this translated into a perpetual distraction in our lives, in the bathroom, at the dinner
table, in the back seat, at a wedding, at a graduation day? There’s always something to check, something
to tweet, something to watch, something to download, something to share, something to
buy, someone on a voice mail, something to yank at our attention span and it’s all
in the palm of our hand for a small monthly service fee. That same technology has allowed for a surplus
of celebrities and that is nothing to cheer about. Anyone
can enjoy the perks of notoriety now and the duration of fame has been lengthened from
Andy Warhol’s brief 15 minutes to a good 15 months if you’re willing to do certain
things on camera. Though Orwellian language is often the vocabulary
of official new speak his boogie man that was the all-seeing big brother has never emerged
unless you live in North Korea or run a red light in Beverly Hills or shop online or have
done something stupid in the wrong place at the wrong time in front of someone with a
camera and their cell phone and that is everybody. Pardon my junior college Latin, the vulgus
populi has become the all-seeing state and if you cross it, Google search will forever
display your screw-up. So actually there is a big brother but he’s
not a malevolent fiction; he’s actually all of us, who lives in our search engines. So no matter how many times I do the calculations
I come up with the social draw. The positives balance the negatives. The x’s equal the y’s and our hopes weigh
as much as our fears but I hesitate on that last one because fear, good lord, fear is
a powerful physiological force of 2011. We here up in stands and surrounding you graduating
class look to you as we do every year, hoping you will now somehow through your labors free
us from what we have come to fear and we have come to fear many things. Fear has become the commodity that sells as
certainly as sex. Fear is cheap. Fear is easy. Fear gets attention. Fear is spread as fast as gossip and is just
as glamorous, juicy and profitable.Fear twist facts into fictions that become indistinguishable
from ignorance. Fear is a profit-churning goto with the whole
market being your whole family. I was sitting at the house one day, watching
the game on T.V.not long ago and along came this promo for the local nightly news. “Are our schools poisoning our children!? That story and summer’s hottest bikinis
tonight at 11:00.” In that I had school-age kids at the time
I feared that they were in fact being poisoned at school and summer was still a few weeks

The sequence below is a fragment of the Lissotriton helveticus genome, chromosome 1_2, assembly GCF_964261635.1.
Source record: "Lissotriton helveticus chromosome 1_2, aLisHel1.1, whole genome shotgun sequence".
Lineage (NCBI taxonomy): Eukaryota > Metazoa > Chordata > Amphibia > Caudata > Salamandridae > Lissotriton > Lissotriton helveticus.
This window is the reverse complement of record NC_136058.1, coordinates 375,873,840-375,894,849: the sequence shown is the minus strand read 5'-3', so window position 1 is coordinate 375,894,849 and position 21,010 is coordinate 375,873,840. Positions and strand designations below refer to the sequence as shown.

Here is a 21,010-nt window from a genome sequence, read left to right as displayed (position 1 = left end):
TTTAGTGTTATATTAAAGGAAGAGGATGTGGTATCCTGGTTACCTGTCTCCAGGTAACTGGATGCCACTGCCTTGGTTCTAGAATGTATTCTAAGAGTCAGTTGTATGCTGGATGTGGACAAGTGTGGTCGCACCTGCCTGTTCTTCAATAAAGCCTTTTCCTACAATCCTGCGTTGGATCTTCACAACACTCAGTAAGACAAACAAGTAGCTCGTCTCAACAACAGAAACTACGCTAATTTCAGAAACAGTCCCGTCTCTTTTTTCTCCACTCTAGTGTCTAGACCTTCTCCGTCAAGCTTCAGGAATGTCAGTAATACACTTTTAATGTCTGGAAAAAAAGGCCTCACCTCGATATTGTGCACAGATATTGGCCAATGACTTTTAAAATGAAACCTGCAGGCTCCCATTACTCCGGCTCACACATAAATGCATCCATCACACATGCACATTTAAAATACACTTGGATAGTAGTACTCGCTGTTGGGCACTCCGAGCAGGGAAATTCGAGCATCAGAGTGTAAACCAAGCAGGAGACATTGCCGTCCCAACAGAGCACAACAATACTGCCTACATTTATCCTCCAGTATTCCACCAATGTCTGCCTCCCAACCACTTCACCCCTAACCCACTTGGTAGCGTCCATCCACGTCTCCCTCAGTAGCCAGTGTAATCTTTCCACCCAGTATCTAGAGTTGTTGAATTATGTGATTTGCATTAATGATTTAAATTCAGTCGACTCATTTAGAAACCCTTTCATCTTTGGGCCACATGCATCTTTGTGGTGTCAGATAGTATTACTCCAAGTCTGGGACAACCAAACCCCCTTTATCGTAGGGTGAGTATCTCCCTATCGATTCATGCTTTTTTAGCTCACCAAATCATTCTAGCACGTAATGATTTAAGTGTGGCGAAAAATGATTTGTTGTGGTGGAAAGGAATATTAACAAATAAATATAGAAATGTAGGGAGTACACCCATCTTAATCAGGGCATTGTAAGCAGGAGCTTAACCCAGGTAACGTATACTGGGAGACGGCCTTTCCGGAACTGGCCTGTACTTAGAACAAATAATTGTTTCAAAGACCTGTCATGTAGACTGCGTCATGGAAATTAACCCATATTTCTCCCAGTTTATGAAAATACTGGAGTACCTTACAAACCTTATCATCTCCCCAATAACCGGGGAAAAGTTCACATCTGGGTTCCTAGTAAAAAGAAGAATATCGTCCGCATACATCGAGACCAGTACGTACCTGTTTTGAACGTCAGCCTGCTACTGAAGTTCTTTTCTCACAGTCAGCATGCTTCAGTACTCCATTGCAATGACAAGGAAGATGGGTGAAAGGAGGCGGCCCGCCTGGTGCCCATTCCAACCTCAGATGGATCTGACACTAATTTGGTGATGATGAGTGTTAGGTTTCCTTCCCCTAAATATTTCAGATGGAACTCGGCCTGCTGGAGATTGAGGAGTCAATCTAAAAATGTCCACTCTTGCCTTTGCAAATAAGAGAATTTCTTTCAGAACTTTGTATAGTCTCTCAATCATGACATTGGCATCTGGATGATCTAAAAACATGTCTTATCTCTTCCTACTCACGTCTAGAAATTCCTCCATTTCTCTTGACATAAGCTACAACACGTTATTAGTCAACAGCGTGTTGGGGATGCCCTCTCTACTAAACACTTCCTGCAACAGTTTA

away. So I tuned in to get the scoop and the actual
news story of that news broadcast was this. A certain supply of hamburger was found to
have a bit too much of a particular bacteria in it and for safety’s sake was being taken
off the market. That same hamburger was slated for sale to
an out of state school system for its cafeterias but it was recalled in time. So answering that news program’s own question,
no our schools were not poisoning our children
but yes that summer there would be some very hot bikinis at the beach. The early American naval commander John Paul
Jones said “If fear is cultivated it will become stronger. If faith is cultivated it will achieve mastery.”
and this is why I’m a big fan of history because observations in the American colonies
over 200 years ago by Nathan Hale, who lived in that building right over there, translate
word for word of the United States in 2011, “For I take that fear to be fear in large-scale. Fear itself intimidating and constant and
I take faith to be what we hold in ourselves, our American ideal of self-determination.” Fear is whispered in our ears and shouted
in our faces. Faith must be fostered by the man or woman
you see every day in the mirror. The former forever snaps at our heels and
delays our course. The latter can spur our boot heels to be wandering,
stimulate our creativity and drive us forward. Fear or faith, which will be our master? Three men found that they could no longer
sleep because of their deep seeded fears. This is a story I’m telling. Their lives were in a state of stasis because
of their constant worries. So they set out on a pilgrimage to find a
wiseman who lived high in the mountain, so high up above the tree line that no vegetation
grew, no animals lived, not even insects could be found so high up in the mountains in that
thin air. When they reached his cave the first of the
three said “Help me Wiseman for my fear has crippled me.” “What is your fear?” asked the Wiseman. “I fear death.” said the pilgrim. “I wonder when it is going to come for me.” “Death” said the wise men “let me take
away this fear my friend. Death will not come to call until you are
ready for its embrace. Know that and your fear will go away.” This calmed that pilgrim’s mind and he feared
death no longer. The Wiseman then turned to the second pilgrim
and said “What is it you fear my friend?” “I fear my new neighbors.” said the second pilgrim.“They are strangers
who observe holy days different than mine. They have way too many kids. They play music that sounds like noise.” “Strangers” said the Wiseman, “I will